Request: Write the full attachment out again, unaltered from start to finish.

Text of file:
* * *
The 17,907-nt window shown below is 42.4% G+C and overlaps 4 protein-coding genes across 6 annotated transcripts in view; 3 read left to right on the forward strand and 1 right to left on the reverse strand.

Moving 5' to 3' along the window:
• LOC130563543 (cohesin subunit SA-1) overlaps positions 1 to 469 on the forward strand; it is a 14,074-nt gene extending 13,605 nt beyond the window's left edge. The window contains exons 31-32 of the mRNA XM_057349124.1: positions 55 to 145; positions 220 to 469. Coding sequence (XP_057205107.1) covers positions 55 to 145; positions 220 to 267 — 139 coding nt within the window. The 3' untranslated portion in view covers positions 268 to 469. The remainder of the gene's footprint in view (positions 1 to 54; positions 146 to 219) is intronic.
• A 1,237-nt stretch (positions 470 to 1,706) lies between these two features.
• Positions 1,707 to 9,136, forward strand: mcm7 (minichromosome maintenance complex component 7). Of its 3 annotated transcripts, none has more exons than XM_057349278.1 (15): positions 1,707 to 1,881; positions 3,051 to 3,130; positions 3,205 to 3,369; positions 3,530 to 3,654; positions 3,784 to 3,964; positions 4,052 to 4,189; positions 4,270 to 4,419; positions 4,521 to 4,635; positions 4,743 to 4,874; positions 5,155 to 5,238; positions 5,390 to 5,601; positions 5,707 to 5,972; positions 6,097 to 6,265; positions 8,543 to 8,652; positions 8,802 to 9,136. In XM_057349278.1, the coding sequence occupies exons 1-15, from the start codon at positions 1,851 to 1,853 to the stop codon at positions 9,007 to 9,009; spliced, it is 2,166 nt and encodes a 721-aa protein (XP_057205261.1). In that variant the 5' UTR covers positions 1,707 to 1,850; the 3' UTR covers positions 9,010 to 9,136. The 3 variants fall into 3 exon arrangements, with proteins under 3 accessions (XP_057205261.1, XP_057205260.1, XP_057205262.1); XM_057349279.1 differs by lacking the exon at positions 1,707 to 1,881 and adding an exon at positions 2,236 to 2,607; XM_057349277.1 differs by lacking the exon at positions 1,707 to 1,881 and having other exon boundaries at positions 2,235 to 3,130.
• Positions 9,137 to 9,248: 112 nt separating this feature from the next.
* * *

The 17,907-nt window shown below is 42.4% G+C and overlaps 4 protein-coding genes across 6 annotated transcripts in view; 3 read left to right on the forward strand and 1 right to left on the reverse strand.

Moving 5' to 3' along the window:
• LOC130563543 (cohesin subunit SA-1) overlaps positions 1 to 469 on the forward strand; it is a 14,074-nt gene extending 13,605 nt beyond the window's left edge. The window contains exons 31-32 of the mRNA XM_057349124.1: positions 55 to 145; positions 220 to 469. Coding sequence (XP_057205107.1) covers positions 55 to 145; positions 220 to 267 — 139 coding nt within the window. The 3' untranslated portion in view covers positions 268 to 469. The remainder of the gene's footprint in view (positions 1 to 54; positions 146 to 219) is intronic.
• A 1,237-nt stretch (positions 470 to 1,706) lies between these two features.
• Positions 1,707 to 9,136, forward strand: mcm7 (minichromosome maintenance complex component 7). Of its 3 annotated transcripts, none has more exons than XM_057349278.1 (15): positions 1,707 to 1,881; positions 3,051 to 3,130; positions 3,205 to 3,369; positions 3,530 to 3,654; positions 3,784 to 3,964; positions 4,052 to 4,189; positions 4,270 to 4,419; positions 4,521 to 4,635; positions 4,743 to 4,874; positions 5,155 to 5,238; positions 5,390 to 5,601; positions 5,707 to 5,972; positions 6,097 to 6,265; positions 8,543 to 8,652; positions 8,802 to 9,136. In XM_057349278.1, the coding sequence occupies exons 1-15, from the start codon at positions 1,851 to 1,853 to the stop codon at positions 9,007 to 9,009; spliced, it is 2,166 nt and encodes a 721-aa protein (XP_057205261.1). In that variant the 5' UTR covers positions 1,707 to 1,850; the 3' UTR covers positions 9,010 to 9,136. The 3 variants fall into 3 exon arrangements, with proteins under 3 accessions (XP_057205261.1, XP_057205260.1, XP_057205262.1); XM_057349279.1 differs by lacking the exon at positions 1,707 to 1,881 and adding an exon at positions 2,236 to 2,607; XM_057349277.1 differs by lacking the exon at positions 1,707 to 1,881 and having other exon boundaries at positions 2,235 to 3,130.
• Positions 9,137 to 9,248: 112 nt separating this feature from the next.